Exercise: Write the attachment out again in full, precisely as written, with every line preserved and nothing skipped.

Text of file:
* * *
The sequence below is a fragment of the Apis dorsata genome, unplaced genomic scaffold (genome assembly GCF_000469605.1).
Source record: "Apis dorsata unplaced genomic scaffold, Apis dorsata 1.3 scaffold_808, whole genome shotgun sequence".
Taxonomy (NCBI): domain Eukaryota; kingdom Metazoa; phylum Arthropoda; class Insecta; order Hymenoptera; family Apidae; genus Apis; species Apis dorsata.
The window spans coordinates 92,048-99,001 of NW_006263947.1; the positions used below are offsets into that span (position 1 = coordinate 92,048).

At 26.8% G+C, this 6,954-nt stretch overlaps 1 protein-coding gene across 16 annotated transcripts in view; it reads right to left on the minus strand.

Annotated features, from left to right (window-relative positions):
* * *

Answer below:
The sequence below is a fragment of the Apis dorsata genome, unplaced genomic scaffold (genome assembly GCF_000469605.1).
Source record: "Apis dorsata unplaced genomic scaffold, Apis dorsata 1.3 scaffold_808, whole genome shotgun sequence".
Taxonomy (NCBI): domain Eukaryota; kingdom Metazoa; phylum Arthropoda; class Insecta; order Hymenoptera; family Apidae; genus Apis; species Apis dorsata.
The window spans coordinates 92,048-99,001 of NW_006263947.1; the positions used below are offsets into that span (position 1 = coordinate 92,048).

At 26.8% G+C, this 6,954-nt stretch overlaps 1 protein-coding gene across 16 annotated transcripts in view; it reads right to left on the minus strand.

Annotated features, from left to right (window-relative positions):